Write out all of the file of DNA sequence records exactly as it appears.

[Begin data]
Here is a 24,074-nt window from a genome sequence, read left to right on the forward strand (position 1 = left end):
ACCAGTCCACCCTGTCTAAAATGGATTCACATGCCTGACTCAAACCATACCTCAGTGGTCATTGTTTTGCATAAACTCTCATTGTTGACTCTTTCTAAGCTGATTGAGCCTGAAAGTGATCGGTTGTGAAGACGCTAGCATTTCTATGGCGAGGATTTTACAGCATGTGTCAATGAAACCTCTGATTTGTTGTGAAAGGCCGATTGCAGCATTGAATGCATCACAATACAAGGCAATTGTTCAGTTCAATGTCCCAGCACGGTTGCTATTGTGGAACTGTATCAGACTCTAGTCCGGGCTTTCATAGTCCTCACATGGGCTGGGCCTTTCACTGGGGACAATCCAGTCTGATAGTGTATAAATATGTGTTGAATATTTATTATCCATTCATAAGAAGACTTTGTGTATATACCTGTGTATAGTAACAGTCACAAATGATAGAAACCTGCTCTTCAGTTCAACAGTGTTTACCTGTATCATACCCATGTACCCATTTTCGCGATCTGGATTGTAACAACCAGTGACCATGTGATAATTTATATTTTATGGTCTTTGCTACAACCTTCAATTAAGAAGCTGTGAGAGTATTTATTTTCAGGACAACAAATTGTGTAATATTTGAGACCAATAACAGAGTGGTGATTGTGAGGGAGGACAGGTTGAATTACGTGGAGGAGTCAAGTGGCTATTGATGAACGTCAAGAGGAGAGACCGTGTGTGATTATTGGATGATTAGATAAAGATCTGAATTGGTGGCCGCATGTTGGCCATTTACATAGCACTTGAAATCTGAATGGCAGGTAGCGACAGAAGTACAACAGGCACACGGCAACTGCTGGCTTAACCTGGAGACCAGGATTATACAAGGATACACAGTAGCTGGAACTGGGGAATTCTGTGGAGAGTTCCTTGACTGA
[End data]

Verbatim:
Here is a 24,074-nt window from a genome sequence, read left to right on the forward strand (position 1 = left end):
ACCAGTCCACCCTGTCTAAAATGGATTCACATGCCTGACTCAAACCATACCTCAGTGGTCATTGTTTTGCATAAACTCTCATTGTTGACTCTTTCTAAGCTGATTGAGCCTGAAAGTGATCGGTTGTGAAGACGCTAGCATTTCTATGGCGAGGATTTTACAGCATGTGTCAATGAAACCTCTGATTTGTTGTGAAAGGCCGATTGCAGCATTGAATGCATCACAATACAAGGCAATTGTTCAGTTCAATGTCCCAGCACGGTTGCTATTGTGGAACTGTATCAGACTCTAGTCCGGGCTTTCATAGTCCTCACATGGGCTGGGCCTTTCACTGGGGACAATCCAGTCTGATAGTGTATAAATATGTGTTGAATATTTATTATCCATTCATAAGAAGACTTTGTGTATATACCTGTGTATAGTAACAGTCACAAATGATAGAAACCTGCTCTTCAGTTCAACAGTGTTTACCTGTATCATACCCATGTACCCATTTTCGCGATCTGGATTGTAACAACCAGTGACCATGTGATAATTTATATTTTATGGTCTTTGCTACAACCTTCAATTAAGAAGCTGTGAGAGTATTTATTTTCAGGACAACAAATTGTGTAATATTTGAGACCAATAACAGAGTGGTGATTGTGAGGGAGGACAGGTTGAATTACGTGGAGGAGTCAAGTGGCTATTGATGAACGTCAAGAGGAGAGACCGTGTGTGATTATTGGATGATTAGATAAAGATCTGAATTGGTGGCCGCATGTTGGCCATTTACATAGCACTTGAAATCTGAATGGCAGGTAGCGACAGAAGTACAACAGGCACACGGCAACTGCTGGCTTAACCTGGAGACCAGGATTATACAAGGATACACAGTAGCTGGAACTGGGGAATTCTGTGGAGAGTTCCTTGACTGA